Fan History, Family Crest & Coats of Arms
- Origins Available:
The ancestors of the bearers of the Fan family name are thought have lived in ancient Anglo-Saxon England. They were first found near a marsh or swamp. Another name for wetlands is fen, in the Old English fenn, from which this name is derived.  There are two place-names that may serve as sources for the name as well: Fen, in Lincolnshire, and Venn, in Devon.
Early Origins of the Fan family
The surname Fan was first found in Devon, where the family held a family seat from early times. The origins of the name make it likely that several branches of the Fan family emerged independently in different areas during the Middle Ages. The earliest known bearer of the name was Godwin de la Fenna, who was recorded in the Pipe Rolls of 1176. 
From this first record, records of the family were scattered. Thomas attefenne was a Templar Knight in Warwickshire in 1185, Ralph de Fenne was listed in the Pipe Rolls of Lincolnshire in 1190, Herveus del Fen was listed in Suffolk in 1190, John atte Venne was listed in the Subsidy Rolls of Somerset in 1327, and Walter en la Fenne was listed in the Subsidy Rolls of Worcestershire in 1340. 
The Hundredorum Rolls of 1273 has two listings: Isabella ate Fenne, Oxfordshire; and Robert de la Fenne, Somerset. In Norfolk, John atte Fen was Bailiff of Yarmouth in 1377 and Thomas Fenn, was similarly bailiff of Yarmouth.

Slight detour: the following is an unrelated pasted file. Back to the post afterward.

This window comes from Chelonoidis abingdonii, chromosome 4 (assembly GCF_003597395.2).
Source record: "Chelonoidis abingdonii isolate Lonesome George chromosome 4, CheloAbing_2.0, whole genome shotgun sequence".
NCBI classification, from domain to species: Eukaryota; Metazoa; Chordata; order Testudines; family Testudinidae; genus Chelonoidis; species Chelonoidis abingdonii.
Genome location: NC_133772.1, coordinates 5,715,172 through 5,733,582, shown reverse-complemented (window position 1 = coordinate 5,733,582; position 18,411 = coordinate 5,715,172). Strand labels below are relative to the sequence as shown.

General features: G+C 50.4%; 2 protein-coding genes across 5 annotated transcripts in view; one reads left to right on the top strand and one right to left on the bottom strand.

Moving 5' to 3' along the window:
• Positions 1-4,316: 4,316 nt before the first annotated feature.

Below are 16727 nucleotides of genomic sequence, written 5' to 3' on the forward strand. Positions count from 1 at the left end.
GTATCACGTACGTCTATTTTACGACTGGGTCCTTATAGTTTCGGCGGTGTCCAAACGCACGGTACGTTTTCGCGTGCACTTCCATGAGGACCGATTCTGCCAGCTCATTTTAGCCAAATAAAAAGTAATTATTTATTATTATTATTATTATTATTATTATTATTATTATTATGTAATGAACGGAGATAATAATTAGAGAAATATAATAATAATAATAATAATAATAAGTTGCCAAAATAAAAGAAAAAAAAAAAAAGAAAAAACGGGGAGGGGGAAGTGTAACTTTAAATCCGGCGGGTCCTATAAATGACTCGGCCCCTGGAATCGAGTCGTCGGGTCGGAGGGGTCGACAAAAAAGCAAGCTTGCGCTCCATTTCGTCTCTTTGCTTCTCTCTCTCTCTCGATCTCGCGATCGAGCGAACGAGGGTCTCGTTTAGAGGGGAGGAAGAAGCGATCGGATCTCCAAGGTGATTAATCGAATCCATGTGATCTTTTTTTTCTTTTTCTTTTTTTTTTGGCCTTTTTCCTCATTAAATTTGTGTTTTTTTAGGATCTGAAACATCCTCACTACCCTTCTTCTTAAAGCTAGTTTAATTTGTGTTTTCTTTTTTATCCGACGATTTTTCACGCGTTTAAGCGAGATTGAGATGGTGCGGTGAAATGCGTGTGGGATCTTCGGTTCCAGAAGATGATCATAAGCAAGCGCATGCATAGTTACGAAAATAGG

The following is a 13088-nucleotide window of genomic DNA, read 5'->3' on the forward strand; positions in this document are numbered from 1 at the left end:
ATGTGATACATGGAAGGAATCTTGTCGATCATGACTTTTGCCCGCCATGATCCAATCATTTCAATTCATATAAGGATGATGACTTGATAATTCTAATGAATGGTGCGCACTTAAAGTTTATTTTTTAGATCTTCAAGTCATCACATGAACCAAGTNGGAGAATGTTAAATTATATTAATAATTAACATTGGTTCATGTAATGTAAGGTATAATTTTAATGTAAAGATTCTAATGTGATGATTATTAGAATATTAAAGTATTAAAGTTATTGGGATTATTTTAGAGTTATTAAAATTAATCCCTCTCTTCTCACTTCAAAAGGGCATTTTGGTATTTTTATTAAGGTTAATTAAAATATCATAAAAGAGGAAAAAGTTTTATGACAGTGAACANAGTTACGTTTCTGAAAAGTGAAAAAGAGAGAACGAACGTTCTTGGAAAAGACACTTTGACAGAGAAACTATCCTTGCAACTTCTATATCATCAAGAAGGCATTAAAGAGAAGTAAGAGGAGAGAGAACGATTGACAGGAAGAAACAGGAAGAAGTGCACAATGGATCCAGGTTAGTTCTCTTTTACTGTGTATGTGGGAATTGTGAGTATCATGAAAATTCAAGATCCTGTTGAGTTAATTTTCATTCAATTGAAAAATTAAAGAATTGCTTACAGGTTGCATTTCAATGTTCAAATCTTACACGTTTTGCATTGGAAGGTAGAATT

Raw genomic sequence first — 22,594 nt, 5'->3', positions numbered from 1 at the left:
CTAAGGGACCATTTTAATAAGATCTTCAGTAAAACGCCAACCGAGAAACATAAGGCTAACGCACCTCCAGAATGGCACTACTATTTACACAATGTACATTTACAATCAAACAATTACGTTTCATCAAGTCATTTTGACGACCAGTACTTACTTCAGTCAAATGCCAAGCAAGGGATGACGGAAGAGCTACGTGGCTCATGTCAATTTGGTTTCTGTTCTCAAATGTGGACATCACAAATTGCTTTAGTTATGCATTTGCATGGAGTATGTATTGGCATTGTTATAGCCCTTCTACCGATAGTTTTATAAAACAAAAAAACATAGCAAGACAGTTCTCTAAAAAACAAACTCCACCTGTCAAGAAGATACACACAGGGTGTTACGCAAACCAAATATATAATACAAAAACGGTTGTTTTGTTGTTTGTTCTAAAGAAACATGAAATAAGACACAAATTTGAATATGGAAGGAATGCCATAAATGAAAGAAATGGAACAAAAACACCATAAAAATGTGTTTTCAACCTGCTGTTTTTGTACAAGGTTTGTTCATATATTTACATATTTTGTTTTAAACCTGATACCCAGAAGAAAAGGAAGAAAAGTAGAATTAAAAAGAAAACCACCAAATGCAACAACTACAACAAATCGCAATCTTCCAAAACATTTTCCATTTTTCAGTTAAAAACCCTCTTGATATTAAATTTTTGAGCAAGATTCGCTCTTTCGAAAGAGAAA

The Close Rolls, like many early rolls listed entries in the relation to the year of the king's reign where the first number is the year, followed by the king's name. By example, John atte Fene, Close Rolls, 14 Edward III, denoted the entry was made in the fourteenth year of Edward III's reign. From this example, the reader can better understand Walter atte Fenne, Close Rolls, 1 Edward II; Thomas de Fenne, Close Rolls, 2 Edward I; and Roger atte Fenne, Somerset, 1 Edward III. 
Early History of the Fan family
This web page shows only a small excerpt of our Fan research. Another 137 words (10 lines of text) covering the years 1176, 1185, 1190, 1199, 1297, 1586, 1650, 1639, 1637, 1615, 1987, 1691, 1740, 1687, 1586, 1650, 1641, 1650 and 1723 are included under the topic Early Fan History in all our PDF Extended History products and printed products wherever possible.
Fan Spelling Variations
Until quite recently, the English language has lacked a definite system of spelling rules. Consequently, Anglo-Saxon surnames are characterized by a multitude of spelling variations. Changes in Anglo-Saxon names were influenced by the evolution of the English language, as it incorporated elements of French, Latin, and other languages. Although Medieval scribes and church officials recorded names as they sounded, so it is common to find one person referred to by several different spellings of his surname, even the most literate people varied the spelling of their own names. Variations of the name Fan include Fenn, Fenne, Fennoy, Fann, Fan, Venn, Fen and others.
Early Notables of the Fan family (pre 1700)